New Deal Roadside Landscape Features

The U.S. Bureau of Roads' design philosophy encouraged using local material such as stone for guardrails.

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Historical Overview + Documentation
Minnesota Department of Highways

The Minnesota Department of Highways, as Mn/DOT was known at the time, was established in its modern form in 1925. During its initial years, the Department focused on simply building and maintaining roads in the state highway system. During this period, a modern theory of highway design began to emerge. Not only was roadway safety emphasized but the principles of landscape architecture were employed to minimize a highway’s impact on its setting and to enhance the roadside landscape. One important aspect of this new design theory was the creation of roadside development facilities.


The goals and benefits of modern highway design are depicted in these two contrasting drawings of the same roadway by landscape architect A.R. Nichols. (top) The upper drawing is described as a "Typical Roadway" with limited right-of-way and steep backslopes. The landscape is marred with utility poles, guardrails and fences, and excessive signage and advertising. (bottom) The second drawing is entitled, "Roadway Constructed Under Modern Design." It depicts a safer roadway and one that is aesthetically pleasing through the addition of landscape features and the elimination of intrusive man-made structures.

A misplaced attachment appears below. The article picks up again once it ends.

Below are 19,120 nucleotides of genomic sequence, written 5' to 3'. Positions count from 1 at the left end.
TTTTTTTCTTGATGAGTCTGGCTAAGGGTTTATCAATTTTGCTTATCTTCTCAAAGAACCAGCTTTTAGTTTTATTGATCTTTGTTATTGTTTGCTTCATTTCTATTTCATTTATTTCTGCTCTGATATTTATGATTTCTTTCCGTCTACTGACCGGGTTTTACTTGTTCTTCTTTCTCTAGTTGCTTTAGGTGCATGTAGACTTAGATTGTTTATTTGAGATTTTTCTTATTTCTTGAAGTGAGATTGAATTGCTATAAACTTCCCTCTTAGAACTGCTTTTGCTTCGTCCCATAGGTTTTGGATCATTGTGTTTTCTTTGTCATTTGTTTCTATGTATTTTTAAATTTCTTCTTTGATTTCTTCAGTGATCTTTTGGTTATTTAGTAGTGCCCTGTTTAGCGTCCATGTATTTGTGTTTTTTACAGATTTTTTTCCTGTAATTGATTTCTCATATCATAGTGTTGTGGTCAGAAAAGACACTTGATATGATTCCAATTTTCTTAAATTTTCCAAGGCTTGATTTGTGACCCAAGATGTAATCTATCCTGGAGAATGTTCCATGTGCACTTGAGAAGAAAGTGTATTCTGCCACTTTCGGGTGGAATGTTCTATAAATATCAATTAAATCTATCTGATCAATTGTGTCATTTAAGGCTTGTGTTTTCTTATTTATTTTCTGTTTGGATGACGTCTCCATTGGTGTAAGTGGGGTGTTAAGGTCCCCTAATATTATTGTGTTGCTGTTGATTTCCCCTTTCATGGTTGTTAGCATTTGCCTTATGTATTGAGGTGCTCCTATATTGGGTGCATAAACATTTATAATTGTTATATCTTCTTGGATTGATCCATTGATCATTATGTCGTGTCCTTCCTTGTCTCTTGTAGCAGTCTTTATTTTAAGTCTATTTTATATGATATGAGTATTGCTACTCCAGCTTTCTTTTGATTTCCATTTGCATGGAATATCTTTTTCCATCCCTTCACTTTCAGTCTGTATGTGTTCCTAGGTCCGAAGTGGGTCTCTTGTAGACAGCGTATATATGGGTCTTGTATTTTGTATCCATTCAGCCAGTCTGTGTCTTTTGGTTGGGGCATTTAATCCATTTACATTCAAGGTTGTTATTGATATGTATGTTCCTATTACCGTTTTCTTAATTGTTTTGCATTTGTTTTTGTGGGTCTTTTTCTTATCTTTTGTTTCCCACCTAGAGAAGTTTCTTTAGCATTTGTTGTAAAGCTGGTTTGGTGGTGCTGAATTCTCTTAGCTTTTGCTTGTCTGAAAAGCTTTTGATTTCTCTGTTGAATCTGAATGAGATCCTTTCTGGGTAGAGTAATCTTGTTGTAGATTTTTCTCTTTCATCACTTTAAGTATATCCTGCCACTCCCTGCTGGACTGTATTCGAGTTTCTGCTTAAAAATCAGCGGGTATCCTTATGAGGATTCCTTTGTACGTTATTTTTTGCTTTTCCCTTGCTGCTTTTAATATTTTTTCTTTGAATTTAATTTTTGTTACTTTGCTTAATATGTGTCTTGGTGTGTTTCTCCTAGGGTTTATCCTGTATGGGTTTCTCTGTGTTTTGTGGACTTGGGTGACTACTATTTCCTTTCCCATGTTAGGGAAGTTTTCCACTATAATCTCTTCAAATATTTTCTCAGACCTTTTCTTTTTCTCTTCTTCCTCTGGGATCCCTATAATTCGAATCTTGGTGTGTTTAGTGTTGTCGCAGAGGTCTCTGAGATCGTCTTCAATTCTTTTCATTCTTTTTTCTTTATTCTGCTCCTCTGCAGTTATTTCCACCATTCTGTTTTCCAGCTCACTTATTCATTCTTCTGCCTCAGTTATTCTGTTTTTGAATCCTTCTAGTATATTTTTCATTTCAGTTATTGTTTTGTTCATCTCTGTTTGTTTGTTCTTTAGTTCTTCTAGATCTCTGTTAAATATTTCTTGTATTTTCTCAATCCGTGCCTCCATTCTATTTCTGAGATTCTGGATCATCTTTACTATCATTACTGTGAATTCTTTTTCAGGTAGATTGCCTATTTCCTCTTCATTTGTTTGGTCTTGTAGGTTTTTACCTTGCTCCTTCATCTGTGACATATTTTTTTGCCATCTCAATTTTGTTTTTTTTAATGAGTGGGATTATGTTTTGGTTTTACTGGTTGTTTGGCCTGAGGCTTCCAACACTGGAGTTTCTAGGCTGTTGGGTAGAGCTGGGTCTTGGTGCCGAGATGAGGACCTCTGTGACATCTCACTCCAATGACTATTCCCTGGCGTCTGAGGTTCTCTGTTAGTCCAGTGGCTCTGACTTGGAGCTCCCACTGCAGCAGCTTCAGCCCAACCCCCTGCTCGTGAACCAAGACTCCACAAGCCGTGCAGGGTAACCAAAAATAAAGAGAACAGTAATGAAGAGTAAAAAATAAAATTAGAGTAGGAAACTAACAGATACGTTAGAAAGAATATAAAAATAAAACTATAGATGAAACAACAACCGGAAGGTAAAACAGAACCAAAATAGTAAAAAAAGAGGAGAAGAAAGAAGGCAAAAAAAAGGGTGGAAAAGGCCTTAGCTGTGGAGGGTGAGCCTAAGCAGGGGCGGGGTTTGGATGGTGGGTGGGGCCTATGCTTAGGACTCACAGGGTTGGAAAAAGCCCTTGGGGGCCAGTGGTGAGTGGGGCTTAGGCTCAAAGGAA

The federal government, through the U.S. Bureau of Roads, was also promoting roadside development. In fact, by 1933 the federal government specified that a minimum of one-half of one percent of all federal highway funds be spent on roadside development. This amount was increased to one percent the following year.

A summary of the Bureau's design philosophy for roadside development appeared in an issue of the Improvement Bulletin dated May 4, 1934:

For the cost of a single mile of high grade road surfacing, 30 miles of roadside can be improved. This estimate ... is avoid construction scars, with side slopes graded during construction to fit landscape requirements, and includes the salvaging of valuable trees available...
Local materials for improving roadsides may be utilized at comparatively low cost ... Such materials include boulders or native stone for guardrails, suitable plant material salvaged in the path of construction operations, careful trimming and cutting of trees, ... and utilizing other objects naturally adapted to the landscape.

This new philosophy for highway design was also described in a 1938 study entitled the Minnesota State Park, Parkway, and Recreational Area Study in which it was noted that "... basic consideration in determining the location of new highways and the realignment of old locations, construction and maintenance costs, preservation of the character of the natural landscape…, and provision of accessory facilities for the pleasure and convenience of the public." It was noted that, "A nation-wide change is occurring in which Minnesota participates."

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